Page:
Thursday, January 05, 2017

Post columnist, who knows the nation better than most, says news organizations need more bureaus

Chris Cillizza, a Washington Post political columnist who earned his stripes keeping up with local and state politics all over the nation, has a recommendation for journalism paymasters who worry that their newsrooms' surprise at Donald Trump's victory indicated that they are out of touch with the country: "News organizations should commit to opening at least five bureaus in midsize and smallish cities somewhere in the middle of America in 2017."

Why? "Unlike a reporter who swoops into a city or a state for a story for which, at most, they will spend three days on the ground, establishing bureaus in these cities would, over time, make these reporters part of the community in ways that would lend them truly valuable perspective and insight into how Americans live, work and think. . . . Part of the reason we collectively didn't see Trump coming is not because we didn't have enough people, but because we didn't have people in the right places."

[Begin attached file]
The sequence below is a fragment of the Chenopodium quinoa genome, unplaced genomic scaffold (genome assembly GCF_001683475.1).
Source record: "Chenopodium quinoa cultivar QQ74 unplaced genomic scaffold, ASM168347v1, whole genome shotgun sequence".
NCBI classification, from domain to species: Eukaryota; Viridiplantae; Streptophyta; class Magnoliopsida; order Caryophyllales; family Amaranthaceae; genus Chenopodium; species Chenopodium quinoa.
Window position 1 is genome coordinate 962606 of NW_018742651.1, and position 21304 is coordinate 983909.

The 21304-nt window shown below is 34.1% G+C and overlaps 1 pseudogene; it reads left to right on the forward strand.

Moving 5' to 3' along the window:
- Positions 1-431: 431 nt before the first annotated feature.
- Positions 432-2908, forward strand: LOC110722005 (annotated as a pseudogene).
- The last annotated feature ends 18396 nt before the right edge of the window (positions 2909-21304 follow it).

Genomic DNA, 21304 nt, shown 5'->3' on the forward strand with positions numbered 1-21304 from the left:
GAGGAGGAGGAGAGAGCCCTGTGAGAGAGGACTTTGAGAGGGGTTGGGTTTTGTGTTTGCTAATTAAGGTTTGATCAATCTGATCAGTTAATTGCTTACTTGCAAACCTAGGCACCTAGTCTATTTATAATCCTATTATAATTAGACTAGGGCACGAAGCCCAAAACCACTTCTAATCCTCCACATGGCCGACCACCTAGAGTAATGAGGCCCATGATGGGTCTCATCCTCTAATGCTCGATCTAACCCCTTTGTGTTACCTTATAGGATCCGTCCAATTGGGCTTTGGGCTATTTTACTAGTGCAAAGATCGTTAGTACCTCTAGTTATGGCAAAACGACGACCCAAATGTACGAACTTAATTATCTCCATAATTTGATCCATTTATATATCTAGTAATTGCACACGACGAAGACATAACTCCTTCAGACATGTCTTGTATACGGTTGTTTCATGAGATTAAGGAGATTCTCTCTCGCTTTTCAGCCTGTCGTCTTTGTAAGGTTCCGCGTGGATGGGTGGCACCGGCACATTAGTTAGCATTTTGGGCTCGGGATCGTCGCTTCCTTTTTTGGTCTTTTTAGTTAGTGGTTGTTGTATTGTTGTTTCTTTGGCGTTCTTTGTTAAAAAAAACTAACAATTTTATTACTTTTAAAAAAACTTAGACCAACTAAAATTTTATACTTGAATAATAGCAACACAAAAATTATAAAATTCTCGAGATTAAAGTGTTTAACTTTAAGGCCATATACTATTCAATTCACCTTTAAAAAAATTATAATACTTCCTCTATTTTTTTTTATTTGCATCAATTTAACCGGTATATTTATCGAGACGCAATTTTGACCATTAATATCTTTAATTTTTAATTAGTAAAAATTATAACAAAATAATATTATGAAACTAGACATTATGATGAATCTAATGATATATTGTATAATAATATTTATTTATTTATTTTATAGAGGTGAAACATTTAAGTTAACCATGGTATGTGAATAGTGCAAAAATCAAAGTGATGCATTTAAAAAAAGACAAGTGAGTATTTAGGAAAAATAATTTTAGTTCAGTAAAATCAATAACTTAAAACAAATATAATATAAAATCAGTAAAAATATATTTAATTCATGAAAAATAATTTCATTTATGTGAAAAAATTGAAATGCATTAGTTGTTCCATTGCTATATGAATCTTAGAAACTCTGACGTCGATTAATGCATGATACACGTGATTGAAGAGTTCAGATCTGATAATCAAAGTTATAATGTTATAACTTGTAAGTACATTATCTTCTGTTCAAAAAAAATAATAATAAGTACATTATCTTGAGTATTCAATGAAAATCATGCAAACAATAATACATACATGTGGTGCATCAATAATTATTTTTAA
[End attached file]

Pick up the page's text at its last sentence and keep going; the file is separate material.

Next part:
Cillizza writes that he has "no set list," but offers examples: Omaha (population 444,000); Knoxville (185,000); Dallas (1.2 million); Missoula (71,000) and Columbus (787,000). "Trump carried all five states," Cillizza notes. "The states represent significant geographic diversity. They range from tiny (Missoula) to pretty darned big (Dallas)."

My friend Chris apparently picked Knoxville, city of my birth, to represent the South. Chattanooga or Tupelo might be more representative. And I'm sure many will quibble with the others. But there are scores of possibilities, and Chris has a good idea, so I hope some paymasters in the news business will see the value of it.

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